Coconut Generation

The Next Generation of Asian Indians

Indian GDP crosses $1 Trillion July 25, 2007

Filed under: India,Leadership,News,Youth — Sam George @ 2:58 am

Indian has entered the elite class of trillion dollar GDP club. There are only 12 nations in the world that can boast of a trillion dollar economy. Other countries in this exclusice club are: US, Japan, Germany, China, UK, France, Italy, Spain, Canada, Brazil and Russia.

After liberalization of Indian economy and technolgy outsourcing boom, the Indian GDP has grown steadily. India contiues to grow at  double digit over last many years and president’s dream of India being the next superpower has trickled down common masses. Indian rupee continue to rally strong against US $.

Yet common perception of India around the world is that of poor country, bullock carts and snake charmers. In spite of the recent prosperity large number of Indian remains far behind technologically and economically. Is it the same old story – rich getting richer and poor getting poorer? Will there be equity in opportunity for all?

The other side of imbalanced prosperity is becoming more obvious. Tech firms are seeing a mass exodus as their revenues drop from dollar earnings. Software executive or their family members being abducted for ransom. Call center girls being raped. The economically marginalized are resorting to growing violence and gun culture.

Nations greatness cannot simply be measures in GDP or military strength. True greatness lies how nation will have a global leadership (read influence) in spreading peace, prosperity and goodwill to human race everywhere. Is India ready to play that role in the 21st century world?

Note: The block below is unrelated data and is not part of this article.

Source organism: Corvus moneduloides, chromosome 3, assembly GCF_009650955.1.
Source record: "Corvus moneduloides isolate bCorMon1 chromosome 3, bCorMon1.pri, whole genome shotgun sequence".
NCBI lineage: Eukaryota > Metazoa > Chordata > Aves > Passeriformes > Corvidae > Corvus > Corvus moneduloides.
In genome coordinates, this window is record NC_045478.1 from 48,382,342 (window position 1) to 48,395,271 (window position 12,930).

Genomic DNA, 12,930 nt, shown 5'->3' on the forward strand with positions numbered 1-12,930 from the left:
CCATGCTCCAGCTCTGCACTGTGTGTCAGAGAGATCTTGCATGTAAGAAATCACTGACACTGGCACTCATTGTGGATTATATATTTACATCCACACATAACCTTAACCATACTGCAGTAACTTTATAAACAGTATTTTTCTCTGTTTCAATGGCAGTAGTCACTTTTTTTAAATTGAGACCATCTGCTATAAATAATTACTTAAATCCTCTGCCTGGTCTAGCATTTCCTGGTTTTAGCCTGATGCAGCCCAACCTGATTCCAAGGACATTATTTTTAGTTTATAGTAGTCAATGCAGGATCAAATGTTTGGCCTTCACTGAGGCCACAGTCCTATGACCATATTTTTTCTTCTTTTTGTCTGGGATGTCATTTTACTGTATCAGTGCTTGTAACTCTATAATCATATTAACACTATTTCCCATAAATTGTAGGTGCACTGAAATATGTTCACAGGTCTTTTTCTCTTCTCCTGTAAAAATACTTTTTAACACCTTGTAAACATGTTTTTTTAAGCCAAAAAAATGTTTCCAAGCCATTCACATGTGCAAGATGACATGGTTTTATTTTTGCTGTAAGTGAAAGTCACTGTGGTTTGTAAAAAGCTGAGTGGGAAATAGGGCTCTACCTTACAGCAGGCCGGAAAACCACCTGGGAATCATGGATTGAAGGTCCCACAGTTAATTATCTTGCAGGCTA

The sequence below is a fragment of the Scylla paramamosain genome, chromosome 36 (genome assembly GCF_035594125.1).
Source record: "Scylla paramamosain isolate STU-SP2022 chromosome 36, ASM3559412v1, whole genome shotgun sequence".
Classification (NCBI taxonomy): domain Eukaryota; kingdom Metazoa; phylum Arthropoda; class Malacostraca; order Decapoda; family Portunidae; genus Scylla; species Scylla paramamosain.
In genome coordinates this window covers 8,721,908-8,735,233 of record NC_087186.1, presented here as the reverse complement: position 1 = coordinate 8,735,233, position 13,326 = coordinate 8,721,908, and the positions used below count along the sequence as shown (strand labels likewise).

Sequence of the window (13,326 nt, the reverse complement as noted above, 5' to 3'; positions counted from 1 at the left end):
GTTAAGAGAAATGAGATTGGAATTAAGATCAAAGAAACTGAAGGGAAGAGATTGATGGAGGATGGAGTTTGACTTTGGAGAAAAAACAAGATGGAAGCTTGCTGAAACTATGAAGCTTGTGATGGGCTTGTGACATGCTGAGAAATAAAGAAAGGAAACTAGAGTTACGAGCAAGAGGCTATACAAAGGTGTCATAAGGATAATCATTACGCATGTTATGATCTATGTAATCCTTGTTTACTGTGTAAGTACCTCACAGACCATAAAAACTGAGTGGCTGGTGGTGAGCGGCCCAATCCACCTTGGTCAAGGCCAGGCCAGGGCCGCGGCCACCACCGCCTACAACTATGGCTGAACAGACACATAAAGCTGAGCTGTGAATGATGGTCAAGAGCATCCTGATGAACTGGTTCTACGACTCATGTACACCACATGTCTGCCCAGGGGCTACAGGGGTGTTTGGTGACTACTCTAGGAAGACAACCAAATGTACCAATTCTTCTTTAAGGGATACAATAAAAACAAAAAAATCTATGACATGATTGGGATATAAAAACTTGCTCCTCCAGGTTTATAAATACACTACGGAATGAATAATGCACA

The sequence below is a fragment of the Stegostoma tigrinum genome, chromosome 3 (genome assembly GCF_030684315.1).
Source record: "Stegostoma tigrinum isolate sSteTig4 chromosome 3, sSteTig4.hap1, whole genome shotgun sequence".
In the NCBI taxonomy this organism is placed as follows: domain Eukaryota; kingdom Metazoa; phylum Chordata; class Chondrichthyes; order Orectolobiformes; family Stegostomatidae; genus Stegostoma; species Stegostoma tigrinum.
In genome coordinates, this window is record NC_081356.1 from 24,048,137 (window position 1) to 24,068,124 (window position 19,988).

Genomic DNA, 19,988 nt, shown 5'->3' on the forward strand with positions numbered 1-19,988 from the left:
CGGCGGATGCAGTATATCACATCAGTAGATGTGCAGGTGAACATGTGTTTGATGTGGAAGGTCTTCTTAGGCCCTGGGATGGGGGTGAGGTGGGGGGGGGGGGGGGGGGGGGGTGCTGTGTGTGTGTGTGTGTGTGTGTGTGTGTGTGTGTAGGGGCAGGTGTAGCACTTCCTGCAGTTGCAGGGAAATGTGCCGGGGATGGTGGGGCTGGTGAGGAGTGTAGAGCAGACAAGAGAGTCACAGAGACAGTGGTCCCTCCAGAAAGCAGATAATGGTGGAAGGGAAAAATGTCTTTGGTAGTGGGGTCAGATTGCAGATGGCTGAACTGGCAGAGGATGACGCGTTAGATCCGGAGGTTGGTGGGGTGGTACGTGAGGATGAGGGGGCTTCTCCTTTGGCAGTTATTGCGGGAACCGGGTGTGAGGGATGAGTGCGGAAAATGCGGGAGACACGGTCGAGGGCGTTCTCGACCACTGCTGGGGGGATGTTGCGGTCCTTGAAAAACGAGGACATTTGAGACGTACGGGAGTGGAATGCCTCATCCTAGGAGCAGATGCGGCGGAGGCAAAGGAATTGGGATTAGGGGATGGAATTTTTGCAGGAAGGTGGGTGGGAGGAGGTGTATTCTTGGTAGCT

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India to Monitor Pregnancies & Abortions July 23, 2007

Filed under: Culture,Family,India,Leadership,News — Sam George @ 9:40 pm

I came across this interesting news from India. The government is creating a regitry of all pregnancies to help curb widespread female foeticide and reduce its infant mortality rate. But I wonder how they are going to do it. Read reports – Reuters, ET, BBC etc.

More than half of women in India still deliver children at home. Some 10 million girls have been killed by their parents in the past 20 years. At present, India’s infant mortality rate is 57 per 1,000 live births. Others kill newly born girls by breaking their necks or, in some rural areas, by stuffing hay down their throats.

Familial and communal preference for boys over girl are widespread. Social, cultural and economic reasons are given to prevalence of foeticides and infanticides in India. Many parents prefer a boy as he is seen as a future breadwinner who will take care of them in their old age. A girl is perceived to be a burden for whom a large dowry will have to be paid at the time of marriage.

This is a postive step toward saving thousands of unborn and newly born girls. Pro-lifers should welcome and  be encouraged by this government action. But I do not think, it will eradicate this social evil completely. Yet it will save thousands of unborns. We have to devise many more creative iniatitves to curb and restrain people from morally corrupt practices.

 

Changing Spending Habits of Indians July 20, 2007

Filed under: Culture,India,News,Youth — Sam George @ 11:44 pm

Spending habits have undergone dramatic changes in recent years in India. A new report finds that people are speanding a great deal on clothes and communications.